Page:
Happy people know they are spiritually bankrupt, are brokenhearted over their sins, are under God's control and have a yearning for righteousness.  Matthew 5:6 says, "Blessed are they which do hunger and thirst after righteousness: for they shall be filled." (KJV) Everybody craves something, what are you craving?  Some crave (have an uncontrollable urge for) influence & power but find destruction. Psalm 73:6 says, "Therefore pride compasseth them about as a chain; violence covereth them as a garment." (KJV) Others crave money but find evil 1 Tim 6:10-11 says, "For the love of money is the root of all evil: which while some coveted after, they have erred from the faith, and pierced themselves through with many sorrows. [11] But thou, O man of God, flee these things; and follow after righteousness, godliness, faith, love, patience, meekness."  (KJV)  Still others crave youthful lusts but find death.  Prov 7:21-23 says, "With her much fair speech she caused him to yield, with the flattering of her lips she forced him. [22] He goeth after her straightway, as an ox goeth to the slaughter, or as a fool to the correction of the stocks; [23] Till a dart strike through his liver; as a bird hasteth to the snare, and knoweth not that it is for his life."  (KJV) That's why 2 Tim 2:22 says, "Flee also youthful lusts: but follow righteousness, faith, charity, peace, with them that call on the Lord out of a pure heart." (KJV) Notice what Paul advises Timothy to pursue instead of lusts–righteousness.  Because those who crave righteousness find happiness.

Happy people are poor in spirit, mournful, meek, hunger and thirst for righteousness and are merciful.  Matthew 5:7 says, "Blessed are the merciful: for they shall obtain mercy."  (KJV) Mercy begins with your pain in my heart.  Mercy is what keeps righteousness from becoming harshness, because without mercy, righteousness doesn't exist. Psalm 37:21 says, "The wicked borroweth, and payeth not again: but the righteous sheweth mercy, and giveth."  (KJV) To be truly righteous, a person must be merciful.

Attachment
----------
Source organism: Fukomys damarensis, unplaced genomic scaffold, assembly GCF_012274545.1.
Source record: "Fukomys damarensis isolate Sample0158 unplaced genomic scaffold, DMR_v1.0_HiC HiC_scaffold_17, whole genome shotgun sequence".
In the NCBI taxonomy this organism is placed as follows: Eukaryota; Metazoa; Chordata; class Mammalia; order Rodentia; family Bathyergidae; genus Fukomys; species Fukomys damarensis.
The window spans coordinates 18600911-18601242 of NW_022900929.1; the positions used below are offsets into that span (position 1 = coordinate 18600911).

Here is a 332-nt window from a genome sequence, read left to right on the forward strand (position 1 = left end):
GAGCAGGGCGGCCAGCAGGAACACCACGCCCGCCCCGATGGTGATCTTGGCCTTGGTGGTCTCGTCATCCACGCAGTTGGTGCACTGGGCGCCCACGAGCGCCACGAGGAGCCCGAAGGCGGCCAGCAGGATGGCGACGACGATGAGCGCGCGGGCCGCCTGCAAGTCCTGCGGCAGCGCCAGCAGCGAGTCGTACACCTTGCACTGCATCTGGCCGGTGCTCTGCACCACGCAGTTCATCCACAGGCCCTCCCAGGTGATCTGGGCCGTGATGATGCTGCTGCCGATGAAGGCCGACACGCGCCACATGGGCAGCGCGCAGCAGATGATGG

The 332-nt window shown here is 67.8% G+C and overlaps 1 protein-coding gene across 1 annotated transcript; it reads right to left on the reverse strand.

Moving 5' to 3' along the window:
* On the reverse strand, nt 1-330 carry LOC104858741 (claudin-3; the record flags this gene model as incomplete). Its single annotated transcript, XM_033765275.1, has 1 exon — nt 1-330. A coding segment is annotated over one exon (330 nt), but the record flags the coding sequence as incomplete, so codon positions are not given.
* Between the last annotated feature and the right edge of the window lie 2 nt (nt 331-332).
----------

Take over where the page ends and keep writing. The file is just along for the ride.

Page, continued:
Happy people are poor in spirit, mournful, meek, hunger and thirst for righteousness, merciful and have pure hearts.  Matthew 5:8 says, "Blessed are the pure in heart: for they shall see God."  (KJV ) Duplicitous, scheming people will never be happy, but those with pure hearts will be.

Happy people are poor in spirit, mournful, meek, hunger and thirst for righteousness, merciful, have pure hearts and make peace among others. Matthew 5:9 "Blessed are the peacemakers: for they shall be called the children of God."  (KJV)   Really, when you think about it, who else is qualified to be peacemakers except those who take their sin seriously, are brokenhearted about their sinful state, are submitted to God's control, crave righteousness are merciful toward others and have pure hearts? 

But bringing peace in other people's lives does not necessarily mean you will lead a peaceful existence.  Actually, it may mean just the opposite.  Matthew 5:10-12 says, "Blessed are those who have been persecuted for the sake of righteousness, for theirs is the kingdom of heaven. [11] Blessed are you when men cast insults at you, and persecute you, and say all kinds of evil against you falsely, on account of Me. [12] Rejoice, and be glad, for your reward in heaven is great, for so they persecuted the prophets who were before you." (NASB) 

Yet even in the midst of unfair treatment, believers find happiness, because they know it isn't justified, and because they know their reward is great.  In short, happiness doesn't come from engineering circumstances and following the path of least resistance, but from living life to the fullest and plunging into God's grace and pursuing His will, wherever it takes you.